I delivered this sermon at a conference recently. I hope it may be helpful for you.
The story of "Mr Good" Mr Good is very good. He always makes his bed. He always cleans his teeth. And he always wipes his feet. He never slams doors. He never forgets birthdays. And he never, ever tells lies. Mr Good is very, very good.
However, Mr Good lives in a place called Badland. A place where nobody is like Mr Good. A place where people do slam doors. And they slam them in your face!
In Badland, the puddles are much deeper than they look. In Badland, a dog’s bite is worse than its bark. In Badland, even the trees are bad!
One day, it was wet and windy. Well, of course it was. The weather is always bad in Badland. Mr Good was walking along, minding his own business, when the hat of the man in front of him blew off. Mr Good leapt into the air and caught it for him. The man turned around and glared at Mr Good. “What do you think you’re doing?” he thundered. “Give my hat back!”
In the course of conversations or on the internet I often hear or see comments such as "Why do the Army do that?". I'm sure you can recall similar situations where you've heard such a statement. I'm sure this kind of thing is not the exclusive domain of the denomination of which I am a part...
I have a real problem with this comment. It's not just "the Army" but you hear it narrowed down to different departments as well - "DHQ/THQ" or (my personal favourite) "The College". The problem I have is that the people who say these things are Salvationists themselves, yet they speak of "The Army" as if they are not a part of it. It betrays a complete lack of ecclesiological understanding and reeks of individualism.
For me, I made a concious decision a while ago to avoid at all costs speaking of "The Army" as if I'm not a part of it. I don't always succeed at this, but I try. The Army is not an institution but p…
...Gore and Saunders taught Australia the Army way.
It was September 5, 1880 in Adelaide's Botanic Garden, that The Salvation Army commenced it's work in "the land down under". There are some who suggest that there were, in fact, earlier instances of Salvationists (or "Christian Missionaries" - i.e. pre-1878) who commenced the work in other locations. However, the history books as they currently tell it, take this day, 130 years ago as the "official" date of the Army's work in Australia.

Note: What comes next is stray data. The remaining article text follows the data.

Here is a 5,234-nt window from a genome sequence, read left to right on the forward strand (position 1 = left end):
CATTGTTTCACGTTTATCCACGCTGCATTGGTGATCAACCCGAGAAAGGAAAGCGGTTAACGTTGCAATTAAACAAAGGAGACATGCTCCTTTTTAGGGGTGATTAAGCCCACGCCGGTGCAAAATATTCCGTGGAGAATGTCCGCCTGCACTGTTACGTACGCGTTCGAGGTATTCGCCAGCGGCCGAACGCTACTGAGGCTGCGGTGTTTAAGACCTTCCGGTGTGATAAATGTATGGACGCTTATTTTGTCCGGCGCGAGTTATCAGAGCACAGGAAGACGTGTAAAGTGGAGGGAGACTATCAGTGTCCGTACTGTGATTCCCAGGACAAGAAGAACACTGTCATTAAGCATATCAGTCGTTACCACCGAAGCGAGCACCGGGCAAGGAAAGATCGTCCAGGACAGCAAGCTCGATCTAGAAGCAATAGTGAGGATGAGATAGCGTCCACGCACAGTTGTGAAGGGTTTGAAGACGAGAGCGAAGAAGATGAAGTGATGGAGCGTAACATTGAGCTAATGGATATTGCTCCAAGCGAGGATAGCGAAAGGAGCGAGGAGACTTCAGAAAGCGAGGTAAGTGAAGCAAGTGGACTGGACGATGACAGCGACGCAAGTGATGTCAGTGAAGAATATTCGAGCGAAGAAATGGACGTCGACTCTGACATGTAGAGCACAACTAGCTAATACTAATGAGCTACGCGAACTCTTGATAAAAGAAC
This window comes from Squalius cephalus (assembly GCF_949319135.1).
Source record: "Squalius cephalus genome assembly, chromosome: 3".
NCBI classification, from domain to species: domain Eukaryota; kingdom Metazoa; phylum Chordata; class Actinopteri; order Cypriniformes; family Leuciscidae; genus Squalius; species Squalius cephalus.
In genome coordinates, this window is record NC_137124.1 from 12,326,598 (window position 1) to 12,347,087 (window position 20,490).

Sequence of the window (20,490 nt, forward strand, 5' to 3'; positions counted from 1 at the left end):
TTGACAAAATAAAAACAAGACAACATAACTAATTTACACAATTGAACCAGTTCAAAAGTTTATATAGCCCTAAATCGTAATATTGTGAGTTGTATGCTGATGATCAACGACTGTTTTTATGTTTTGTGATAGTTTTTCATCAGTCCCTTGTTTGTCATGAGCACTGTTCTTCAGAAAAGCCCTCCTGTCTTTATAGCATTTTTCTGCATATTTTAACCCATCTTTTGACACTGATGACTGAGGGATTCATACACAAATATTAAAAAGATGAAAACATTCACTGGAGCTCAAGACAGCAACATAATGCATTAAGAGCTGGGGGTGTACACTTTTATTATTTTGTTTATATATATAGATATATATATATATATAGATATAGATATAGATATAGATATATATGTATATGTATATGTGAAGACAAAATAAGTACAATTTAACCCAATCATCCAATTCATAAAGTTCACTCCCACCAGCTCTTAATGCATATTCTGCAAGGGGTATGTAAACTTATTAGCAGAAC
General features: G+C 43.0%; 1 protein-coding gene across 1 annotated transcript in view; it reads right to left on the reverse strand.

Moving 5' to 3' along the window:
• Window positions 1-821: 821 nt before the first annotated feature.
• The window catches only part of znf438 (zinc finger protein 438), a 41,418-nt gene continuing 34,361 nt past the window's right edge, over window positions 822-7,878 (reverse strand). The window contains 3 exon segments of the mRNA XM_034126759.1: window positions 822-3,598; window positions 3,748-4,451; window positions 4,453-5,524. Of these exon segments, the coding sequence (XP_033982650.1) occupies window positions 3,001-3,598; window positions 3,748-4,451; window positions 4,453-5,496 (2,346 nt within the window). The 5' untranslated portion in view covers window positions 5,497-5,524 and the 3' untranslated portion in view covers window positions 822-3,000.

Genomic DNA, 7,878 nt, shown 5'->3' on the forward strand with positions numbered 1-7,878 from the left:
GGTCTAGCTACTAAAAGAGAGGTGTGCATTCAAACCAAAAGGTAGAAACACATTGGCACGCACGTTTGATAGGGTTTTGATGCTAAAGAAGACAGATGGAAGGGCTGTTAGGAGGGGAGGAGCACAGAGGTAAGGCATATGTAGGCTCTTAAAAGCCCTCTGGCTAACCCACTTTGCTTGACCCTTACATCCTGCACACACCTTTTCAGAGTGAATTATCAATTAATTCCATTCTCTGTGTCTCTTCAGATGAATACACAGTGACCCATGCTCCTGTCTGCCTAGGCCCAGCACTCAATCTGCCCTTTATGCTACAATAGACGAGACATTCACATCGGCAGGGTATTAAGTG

Interestingly, though we take this as the "official start date", at the time it was anything but "official". Gore and Saunders happened to meet earlier that year and, being Salvationists who had moved to Australia recently and convinced of the need of the Army in Australia, wrote to William Booth requesting that Officers be sent to Australia to commence the work.
Obviously in the late 19th Century a letter from Adelaide would take months to ge…
The "Coutts Memorial Lecture" for 2010 is now available to view online. The guest speakers on this occasion were General Dr Paul Rader (R) and Commissioner Kay Rader and was presented at Booth College in Sydney. The title of this lecture was "Reaching for Metaphors of Grace".
It can be viewed in a similar way to any YouTube clip, with a slide bar at the bottom providing easy fastforward, rewind and pause functionality. If you're concerned about download limits, because it's in Flash Video format it's only about 60MB in total to watch the whole thing.
Here's the link
Sanctification is clearly a topic I'm very interested in and this aspect of theology is really a lifelong wrestle for me. How do I understand the Biblical imperative "Be holy for I am holy" AND how do I live it out?
There have been many attempts to understand sanctification throughout the ages, and its relationship to other aspects of theology. For example, Calvin proposed the dual processes of mortification and vivification (the ongoing process of the old self "dying" and the new life "living"). My main issue with this is that it makes the Christian life sound like a kind of multiple personality disorder. Another suggestion, particularly arising out of 19th Century revivalism, is that of "second blessing". That is, there is a moment in time, normally post-conversion, when the Christian seeks God in faith to be "entirely sanctified", and when this moment occurs there is an exchange in the life of the believer where the love of God …